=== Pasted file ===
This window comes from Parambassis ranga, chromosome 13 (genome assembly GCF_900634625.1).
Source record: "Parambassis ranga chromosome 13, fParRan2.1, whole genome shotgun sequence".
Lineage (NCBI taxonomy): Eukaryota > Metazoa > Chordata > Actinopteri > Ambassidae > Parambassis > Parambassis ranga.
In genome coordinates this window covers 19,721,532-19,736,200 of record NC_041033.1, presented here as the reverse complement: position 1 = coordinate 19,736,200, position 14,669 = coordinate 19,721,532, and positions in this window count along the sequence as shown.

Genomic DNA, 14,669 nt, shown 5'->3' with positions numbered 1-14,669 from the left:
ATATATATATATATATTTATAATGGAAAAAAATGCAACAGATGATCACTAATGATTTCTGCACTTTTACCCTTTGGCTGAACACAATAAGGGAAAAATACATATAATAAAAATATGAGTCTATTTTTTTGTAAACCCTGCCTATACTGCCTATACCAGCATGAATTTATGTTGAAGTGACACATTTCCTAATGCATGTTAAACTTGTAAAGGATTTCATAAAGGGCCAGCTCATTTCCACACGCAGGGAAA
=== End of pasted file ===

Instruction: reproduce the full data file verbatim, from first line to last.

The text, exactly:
This window comes from Parambassis ranga, chromosome 13 (genome assembly GCF_900634625.1).
Source record: "Parambassis ranga chromosome 13, fParRan2.1, whole genome shotgun sequence".
Lineage (NCBI taxonomy): Eukaryota > Metazoa > Chordata > Actinopteri > Ambassidae > Parambassis > Parambassis ranga.
In genome coordinates this window covers 19,721,532-19,736,200 of record NC_041033.1, presented here as the reverse complement: position 1 = coordinate 19,736,200, position 14,669 = coordinate 19,721,532, and positions in this window count along the sequence as shown.

Genomic DNA, 14,669 nt, shown 5'->3' with positions numbered 1-14,669 from the left:
ATATATATATATATATTTATAATGGAAAAAAATGCAACAGATGATCACTAATGATTTCTGCACTTTTACCCTTTGGCTGAACACAATAAGGGAAAAATACATATAATAAAAATATGAGTCTATTTTTTTGTAAACCCTGCCTATACTGCCTATACCAGCATGAATTTATGTTGAAGTGACACATTTCCTAATGCATGTTAAACTTGTAAAGGATTTCATAAAGGGCCAGCTCATTTCCACACGCAGGGAAA